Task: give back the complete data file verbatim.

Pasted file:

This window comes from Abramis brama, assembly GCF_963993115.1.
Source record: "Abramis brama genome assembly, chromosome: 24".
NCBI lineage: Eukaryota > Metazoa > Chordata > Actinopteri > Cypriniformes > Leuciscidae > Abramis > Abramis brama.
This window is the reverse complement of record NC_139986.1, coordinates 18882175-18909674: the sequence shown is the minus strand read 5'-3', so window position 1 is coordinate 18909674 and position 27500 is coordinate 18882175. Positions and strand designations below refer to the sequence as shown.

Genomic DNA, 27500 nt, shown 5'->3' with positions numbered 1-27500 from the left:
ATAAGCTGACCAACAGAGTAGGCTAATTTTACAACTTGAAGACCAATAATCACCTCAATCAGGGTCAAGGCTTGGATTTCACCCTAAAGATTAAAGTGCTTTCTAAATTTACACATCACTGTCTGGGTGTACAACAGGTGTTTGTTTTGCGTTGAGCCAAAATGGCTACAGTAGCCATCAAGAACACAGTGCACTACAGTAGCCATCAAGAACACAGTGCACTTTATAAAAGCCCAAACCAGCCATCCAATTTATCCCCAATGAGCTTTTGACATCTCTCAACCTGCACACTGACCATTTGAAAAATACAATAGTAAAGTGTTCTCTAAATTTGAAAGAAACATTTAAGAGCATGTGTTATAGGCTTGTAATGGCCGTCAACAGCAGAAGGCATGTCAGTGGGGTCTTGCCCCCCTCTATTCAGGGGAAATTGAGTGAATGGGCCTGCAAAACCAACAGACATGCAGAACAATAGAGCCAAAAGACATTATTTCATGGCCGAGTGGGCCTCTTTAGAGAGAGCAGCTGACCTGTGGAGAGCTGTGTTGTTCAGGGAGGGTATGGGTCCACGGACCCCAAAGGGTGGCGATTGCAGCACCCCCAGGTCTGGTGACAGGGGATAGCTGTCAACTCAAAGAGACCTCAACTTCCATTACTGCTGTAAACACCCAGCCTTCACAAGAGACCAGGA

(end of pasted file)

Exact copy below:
This window comes from Abramis brama, assembly GCF_963993115.1.
Source record: "Abramis brama genome assembly, chromosome: 24".
NCBI lineage: Eukaryota > Metazoa > Chordata > Actinopteri > Cypriniformes > Leuciscidae > Abramis > Abramis brama.
This window is the reverse complement of record NC_139986.1, coordinates 18882175-18909674: the sequence shown is the minus strand read 5'-3', so window position 1 is coordinate 18909674 and position 27500 is coordinate 18882175. Positions and strand designations below refer to the sequence as shown.

Genomic DNA, 27500 nt, shown 5'->3' with positions numbered 1-27500 from the left:
ATAAGCTGACCAACAGAGTAGGCTAATTTTACAACTTGAAGACCAATAATCACCTCAATCAGGGTCAAGGCTTGGATTTCACCCTAAAGATTAAAGTGCTTTCTAAATTTACACATCACTGTCTGGGTGTACAACAGGTGTTTGTTTTGCGTTGAGCCAAAATGGCTACAGTAGCCATCAAGAACACAGTGCACTACAGTAGCCATCAAGAACACAGTGCACTTTATAAAAGCCCAAACCAGCCATCCAATTTATCCCCAATGAGCTTTTGACATCTCTCAACCTGCACACTGACCATTTGAAAAATACAATAGTAAAGTGTTCTCTAAATTTGAAAGAAACATTTAAGAGCATGTGTTATAGGCTTGTAATGGCCGTCAACAGCAGAAGGCATGTCAGTGGGGTCTTGCCCCCCTCTATTCAGGGGAAATTGAGTGAATGGGCCTGCAAAACCAACAGACATGCAGAACAATAGAGCCAAAAGACATTATTTCATGGCCGAGTGGGCCTCTTTAGAGAGAGCAGCTGACCTGTGGAGAGCTGTGTTGTTCAGGGAGGGTATGGGTCCACGGACCCCAAAGGGTGGCGATTGCAGCACCCCCAGGTCTGGTGACAGGGGATAGCTGTCAACTCAAAGAGACCTCAACTTCCATTACTGCTGTAAACACCCAGCCTTCACAAGAGACCAGGA